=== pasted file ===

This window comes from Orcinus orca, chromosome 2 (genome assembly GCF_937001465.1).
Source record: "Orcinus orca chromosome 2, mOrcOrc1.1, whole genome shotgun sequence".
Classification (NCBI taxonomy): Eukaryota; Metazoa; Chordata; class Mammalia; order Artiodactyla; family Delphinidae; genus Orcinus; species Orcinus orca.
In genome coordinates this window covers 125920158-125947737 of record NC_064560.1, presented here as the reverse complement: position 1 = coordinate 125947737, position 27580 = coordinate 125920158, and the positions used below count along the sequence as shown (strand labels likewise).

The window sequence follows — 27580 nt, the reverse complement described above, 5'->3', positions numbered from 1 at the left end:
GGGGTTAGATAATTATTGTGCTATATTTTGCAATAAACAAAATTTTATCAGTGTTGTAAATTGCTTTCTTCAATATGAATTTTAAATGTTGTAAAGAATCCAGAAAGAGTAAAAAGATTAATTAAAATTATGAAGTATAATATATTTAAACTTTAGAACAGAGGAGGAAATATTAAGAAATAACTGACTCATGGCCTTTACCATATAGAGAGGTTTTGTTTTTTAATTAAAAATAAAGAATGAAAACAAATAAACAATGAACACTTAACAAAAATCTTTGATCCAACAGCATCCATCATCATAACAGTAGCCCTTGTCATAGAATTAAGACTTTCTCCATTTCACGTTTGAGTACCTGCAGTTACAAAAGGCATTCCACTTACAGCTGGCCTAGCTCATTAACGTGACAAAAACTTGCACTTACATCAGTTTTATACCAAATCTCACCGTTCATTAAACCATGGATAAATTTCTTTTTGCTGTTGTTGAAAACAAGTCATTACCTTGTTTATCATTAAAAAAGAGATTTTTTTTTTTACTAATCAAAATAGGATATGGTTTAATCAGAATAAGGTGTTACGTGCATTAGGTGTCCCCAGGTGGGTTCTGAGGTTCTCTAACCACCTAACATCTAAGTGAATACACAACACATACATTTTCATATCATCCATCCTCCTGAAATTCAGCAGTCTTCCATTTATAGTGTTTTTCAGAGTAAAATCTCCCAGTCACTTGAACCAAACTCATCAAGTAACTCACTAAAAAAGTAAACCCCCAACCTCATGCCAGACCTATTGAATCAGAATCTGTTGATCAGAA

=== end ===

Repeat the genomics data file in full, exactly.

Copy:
This window comes from Orcinus orca, chromosome 2 (genome assembly GCF_937001465.1).
Source record: "Orcinus orca chromosome 2, mOrcOrc1.1, whole genome shotgun sequence".
Classification (NCBI taxonomy): Eukaryota; Metazoa; Chordata; class Mammalia; order Artiodactyla; family Delphinidae; genus Orcinus; species Orcinus orca.
In genome coordinates this window covers 125920158-125947737 of record NC_064560.1, presented here as the reverse complement: position 1 = coordinate 125947737, position 27580 = coordinate 125920158, and the positions used below count along the sequence as shown (strand labels likewise).

The window sequence follows — 27580 nt, the reverse complement described above, 5'->3', positions numbered from 1 at the left end:
GGGGTTAGATAATTATTGTGCTATATTTTGCAATAAACAAAATTTTATCAGTGTTGTAAATTGCTTTCTTCAATATGAATTTTAAATGTTGTAAAGAATCCAGAAAGAGTAAAAAGATTAATTAAAATTATGAAGTATAATATATTTAAACTTTAGAACAGAGGAGGAAATATTAAGAAATAACTGACTCATGGCCTTTACCATATAGAGAGGTTTTGTTTTTTAATTAAAAATAAAGAATGAAAACAAATAAACAATGAACACTTAACAAAAATCTTTGATCCAACAGCATCCATCATCATAACAGTAGCCCTTGTCATAGAATTAAGACTTTCTCCATTTCACGTTTGAGTACCTGCAGTTACAAAAGGCATTCCACTTACAGCTGGCCTAGCTCATTAACGTGACAAAAACTTGCACTTACATCAGTTTTATACCAAATCTCACCGTTCATTAAACCATGGATAAATTTCTTTTTGCTGTTGTTGAAAACAAGTCATTACCTTGTTTATCATTAAAAAAGAGATTTTTTTTTTTACTAATCAAAATAGGATATGGTTTAATCAGAATAAGGTGTTACGTGCATTAGGTGTCCCCAGGTGGGTTCTGAGGTTCTCTAACCACCTAACATCTAAGTGAATACACAACACATACATTTTCATATCATCCATCCTCCTGAAATTCAGCAGTCTTCCATTTATAGTGTTTTTCAGAGTAAAATCTCCCAGTCACTTGAACCAAACTCATCAAGTAACTCACTAAAAAAGTAAACCCCCAACCTCATGCCAGACCTATTGAATCAGAATCTGTTGATCAGAA